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Contributed by AFFLINK.

Consultative selling is one of the most powerful selling techniques jan/san distributors and account reps have available to market their products and services.

According to Michael Wilson, vice president of marketing for AFFLINK, consultative selling can be defined as: An exchange of information in which the salesperson uncovers an understanding of a facility’s needs and helps the customer select products and services that will address those needs.

However, many customers don’t know exactly what their needs and challenges are, which can make the process difficult. This means the salesperson must ask questions. But there’s a right way and a wrong way to do this.

According to Wilson, to make sure the consultative process works, there are some pitfalls distributors should avoid:

Avoid turning the sales process into Dragnet. The now-famous television series, Dragnet, starred two cops who rattled off questions in their search for “Just the Facts.” While this may have worked on TV, it rarely works with clients.

Instead, guide the prospect with questions based on the conversation. Show genuine interest, empathy, and your desire to understand their issues.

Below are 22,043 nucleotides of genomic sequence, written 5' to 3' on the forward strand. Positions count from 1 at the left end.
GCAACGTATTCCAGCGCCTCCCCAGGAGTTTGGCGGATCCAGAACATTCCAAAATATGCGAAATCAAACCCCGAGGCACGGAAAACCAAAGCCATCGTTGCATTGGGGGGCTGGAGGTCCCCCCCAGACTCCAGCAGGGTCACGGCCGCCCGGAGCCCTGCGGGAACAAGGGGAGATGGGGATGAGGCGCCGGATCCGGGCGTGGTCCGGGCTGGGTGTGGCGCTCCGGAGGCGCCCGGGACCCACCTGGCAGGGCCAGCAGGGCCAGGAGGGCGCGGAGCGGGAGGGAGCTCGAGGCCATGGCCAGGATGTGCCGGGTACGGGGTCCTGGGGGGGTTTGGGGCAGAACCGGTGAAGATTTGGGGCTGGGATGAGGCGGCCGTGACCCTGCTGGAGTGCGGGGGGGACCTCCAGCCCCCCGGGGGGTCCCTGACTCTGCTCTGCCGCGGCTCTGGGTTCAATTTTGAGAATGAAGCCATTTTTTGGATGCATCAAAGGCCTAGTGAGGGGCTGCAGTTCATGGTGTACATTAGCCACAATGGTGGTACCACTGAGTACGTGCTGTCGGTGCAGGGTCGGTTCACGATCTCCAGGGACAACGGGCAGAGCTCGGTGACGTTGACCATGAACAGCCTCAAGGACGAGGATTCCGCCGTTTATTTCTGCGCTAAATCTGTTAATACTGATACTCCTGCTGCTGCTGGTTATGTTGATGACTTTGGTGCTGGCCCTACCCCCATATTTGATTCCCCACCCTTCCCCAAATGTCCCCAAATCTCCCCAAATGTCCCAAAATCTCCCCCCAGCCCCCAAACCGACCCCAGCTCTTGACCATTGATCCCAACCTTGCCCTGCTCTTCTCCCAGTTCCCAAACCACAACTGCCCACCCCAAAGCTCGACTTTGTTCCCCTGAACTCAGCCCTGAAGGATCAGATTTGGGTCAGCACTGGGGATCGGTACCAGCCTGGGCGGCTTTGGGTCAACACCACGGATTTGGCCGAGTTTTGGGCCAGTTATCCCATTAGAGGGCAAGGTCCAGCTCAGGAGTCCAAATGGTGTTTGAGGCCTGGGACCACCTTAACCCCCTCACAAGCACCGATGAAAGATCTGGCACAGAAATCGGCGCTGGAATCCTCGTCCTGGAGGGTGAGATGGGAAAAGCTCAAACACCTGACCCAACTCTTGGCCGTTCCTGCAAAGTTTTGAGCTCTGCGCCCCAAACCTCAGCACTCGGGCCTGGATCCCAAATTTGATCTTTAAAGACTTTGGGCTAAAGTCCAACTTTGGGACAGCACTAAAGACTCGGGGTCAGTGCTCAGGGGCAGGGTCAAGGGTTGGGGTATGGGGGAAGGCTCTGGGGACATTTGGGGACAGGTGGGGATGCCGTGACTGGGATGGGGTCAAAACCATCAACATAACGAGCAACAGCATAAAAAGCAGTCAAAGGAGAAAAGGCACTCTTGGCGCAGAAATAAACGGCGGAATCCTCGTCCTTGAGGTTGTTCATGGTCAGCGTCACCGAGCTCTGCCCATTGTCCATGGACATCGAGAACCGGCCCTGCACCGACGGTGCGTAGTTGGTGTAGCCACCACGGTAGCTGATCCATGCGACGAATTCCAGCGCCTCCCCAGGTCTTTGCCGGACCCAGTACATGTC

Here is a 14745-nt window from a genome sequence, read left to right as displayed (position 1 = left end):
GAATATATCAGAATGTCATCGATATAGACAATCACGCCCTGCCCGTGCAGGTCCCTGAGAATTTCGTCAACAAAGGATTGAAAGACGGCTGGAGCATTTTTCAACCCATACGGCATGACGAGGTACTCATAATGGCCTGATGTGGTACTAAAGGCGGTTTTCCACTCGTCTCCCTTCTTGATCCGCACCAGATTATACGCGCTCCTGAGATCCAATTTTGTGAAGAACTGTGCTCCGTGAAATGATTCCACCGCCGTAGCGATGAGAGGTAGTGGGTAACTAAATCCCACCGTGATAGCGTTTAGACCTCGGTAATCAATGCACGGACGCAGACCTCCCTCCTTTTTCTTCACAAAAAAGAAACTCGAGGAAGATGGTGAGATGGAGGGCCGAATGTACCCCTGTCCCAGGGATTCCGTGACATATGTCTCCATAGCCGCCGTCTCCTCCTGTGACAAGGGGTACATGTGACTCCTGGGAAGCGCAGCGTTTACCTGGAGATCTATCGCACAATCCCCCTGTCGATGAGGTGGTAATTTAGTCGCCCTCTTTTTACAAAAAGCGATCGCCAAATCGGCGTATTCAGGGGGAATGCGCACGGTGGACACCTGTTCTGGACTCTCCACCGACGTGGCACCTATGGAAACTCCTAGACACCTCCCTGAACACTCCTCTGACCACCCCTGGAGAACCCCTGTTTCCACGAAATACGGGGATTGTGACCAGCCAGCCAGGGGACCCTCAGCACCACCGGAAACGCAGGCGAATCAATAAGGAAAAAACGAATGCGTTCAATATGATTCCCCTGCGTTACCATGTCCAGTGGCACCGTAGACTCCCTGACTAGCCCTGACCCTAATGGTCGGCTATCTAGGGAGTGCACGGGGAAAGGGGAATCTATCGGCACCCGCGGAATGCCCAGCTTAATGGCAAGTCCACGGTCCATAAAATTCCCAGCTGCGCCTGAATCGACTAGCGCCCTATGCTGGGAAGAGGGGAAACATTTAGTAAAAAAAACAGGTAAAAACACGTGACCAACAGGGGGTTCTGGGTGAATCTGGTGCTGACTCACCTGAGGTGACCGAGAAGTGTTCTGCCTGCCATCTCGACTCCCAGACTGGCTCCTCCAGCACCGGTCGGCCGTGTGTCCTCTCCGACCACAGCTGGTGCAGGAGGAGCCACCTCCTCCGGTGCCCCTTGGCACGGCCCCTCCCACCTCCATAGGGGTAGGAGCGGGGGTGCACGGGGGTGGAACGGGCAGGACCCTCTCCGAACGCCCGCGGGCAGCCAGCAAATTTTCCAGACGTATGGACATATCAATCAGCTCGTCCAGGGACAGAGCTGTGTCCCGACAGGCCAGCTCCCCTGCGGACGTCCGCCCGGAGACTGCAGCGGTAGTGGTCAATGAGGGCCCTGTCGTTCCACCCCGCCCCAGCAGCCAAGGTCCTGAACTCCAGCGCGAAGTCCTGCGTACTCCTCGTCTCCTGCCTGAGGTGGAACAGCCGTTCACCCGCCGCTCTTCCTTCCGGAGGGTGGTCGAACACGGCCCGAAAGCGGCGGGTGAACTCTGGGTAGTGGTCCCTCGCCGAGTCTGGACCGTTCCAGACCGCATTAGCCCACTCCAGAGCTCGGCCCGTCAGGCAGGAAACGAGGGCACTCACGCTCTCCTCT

Avoid leading questions — a question that contains its own answer. Many distributors are taught this technique because it helps them focus the customer on their product offerings. However, the customer can feel manipulated, start putting up defenses, and become skeptical.

Instead, keep asking questions that show your interest in the client’s needs and then slowly introduce your products and services, discussing how they can help address those needs.

Avoid “convincing” behaviors. Studies have shown that when salespeople try to convince a client to purchase a product, it creates negative “vibes.”

Instead of convincing, concerned behavior creates much more positive energy, helps stimulate conversations, and builds mutual trust, one of the cornerstones of consultative selling.

“[The] consultative selling approach is powerful, results in sales, and can build long-term relationships,” says Wilson. “Doing it right brings it to life.”